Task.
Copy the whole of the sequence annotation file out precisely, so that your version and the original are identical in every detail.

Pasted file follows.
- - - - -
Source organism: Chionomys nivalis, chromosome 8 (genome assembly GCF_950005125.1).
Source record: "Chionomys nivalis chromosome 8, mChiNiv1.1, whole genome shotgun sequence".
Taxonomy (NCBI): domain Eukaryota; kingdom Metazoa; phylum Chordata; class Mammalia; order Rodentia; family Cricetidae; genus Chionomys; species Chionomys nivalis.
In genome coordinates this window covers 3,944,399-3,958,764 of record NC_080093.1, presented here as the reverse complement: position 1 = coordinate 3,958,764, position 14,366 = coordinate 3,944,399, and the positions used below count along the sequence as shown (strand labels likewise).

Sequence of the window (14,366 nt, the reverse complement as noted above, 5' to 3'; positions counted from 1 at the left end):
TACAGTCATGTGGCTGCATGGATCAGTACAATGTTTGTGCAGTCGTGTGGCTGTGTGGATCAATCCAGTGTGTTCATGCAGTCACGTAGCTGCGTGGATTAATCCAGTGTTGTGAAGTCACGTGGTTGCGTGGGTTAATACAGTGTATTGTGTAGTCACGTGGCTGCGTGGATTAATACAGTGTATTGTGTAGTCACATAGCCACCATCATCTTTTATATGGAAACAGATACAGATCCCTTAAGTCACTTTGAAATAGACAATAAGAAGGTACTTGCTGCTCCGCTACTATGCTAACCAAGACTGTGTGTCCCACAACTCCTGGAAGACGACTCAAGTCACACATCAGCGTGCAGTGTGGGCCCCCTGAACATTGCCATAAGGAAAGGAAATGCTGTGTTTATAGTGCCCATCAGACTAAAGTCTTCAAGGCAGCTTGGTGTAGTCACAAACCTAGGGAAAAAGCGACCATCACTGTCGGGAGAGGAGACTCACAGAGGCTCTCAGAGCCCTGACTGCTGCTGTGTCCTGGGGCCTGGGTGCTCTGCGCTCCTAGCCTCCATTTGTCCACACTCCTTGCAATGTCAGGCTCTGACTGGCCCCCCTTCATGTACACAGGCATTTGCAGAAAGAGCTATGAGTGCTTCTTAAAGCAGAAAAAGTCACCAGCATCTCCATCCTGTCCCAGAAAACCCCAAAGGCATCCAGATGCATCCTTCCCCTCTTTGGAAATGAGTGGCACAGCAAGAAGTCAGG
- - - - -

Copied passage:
Source organism: Chionomys nivalis, chromosome 8 (genome assembly GCF_950005125.1).
Source record: "Chionomys nivalis chromosome 8, mChiNiv1.1, whole genome shotgun sequence".
Taxonomy (NCBI): domain Eukaryota; kingdom Metazoa; phylum Chordata; class Mammalia; order Rodentia; family Cricetidae; genus Chionomys; species Chionomys nivalis.
In genome coordinates this window covers 3,944,399-3,958,764 of record NC_080093.1, presented here as the reverse complement: position 1 = coordinate 3,958,764, position 14,366 = coordinate 3,944,399, and the positions used below count along the sequence as shown (strand labels likewise).

Sequence of the window (14,366 nt, the reverse complement as noted above, 5' to 3'; positions counted from 1 at the left end):
TACAGTCATGTGGCTGCATGGATCAGTACAATGTTTGTGCAGTCGTGTGGCTGTGTGGATCAATCCAGTGTGTTCATGCAGTCACGTAGCTGCGTGGATTAATCCAGTGTTGTGAAGTCACGTGGTTGCGTGGGTTAATACAGTGTATTGTGTAGTCACGTGGCTGCGTGGATTAATACAGTGTATTGTGTAGTCACATAGCCACCATCATCTTTTATATGGAAACAGATACAGATCCCTTAAGTCACTTTGAAATAGACAATAAGAAGGTACTTGCTGCTCCGCTACTATGCTAACCAAGACTGTGTGTCCCACAACTCCTGGAAGACGACTCAAGTCACACATCAGCGTGCAGTGTGGGCCCCCTGAACATTGCCATAAGGAAAGGAAATGCTGTGTTTATAGTGCCCATCAGACTAAAGTCTTCAAGGCAGCTTGGTGTAGTCACAAACCTAGGGAAAAAGCGACCATCACTGTCGGGAGAGGAGACTCACAGAGGCTCTCAGAGCCCTGACTGCTGCTGTGTCCTGGGGCCTGGGTGCTCTGCGCTCCTAGCCTCCATTTGTCCACACTCCTTGCAATGTCAGGCTCTGACTGGCCCCCCTTCATGTACACAGGCATTTGCAGAAAGAGCTATGAGTGCTTCTTAAAGCAGAAAAAGTCACCAGCATCTCCATCCTGTCCCAGAAAACCCCAAAGGCATCCAGATGCATCCTTCCCCTCTTTGGAAATGAGTGGCACAGCAAGAAGTCAGG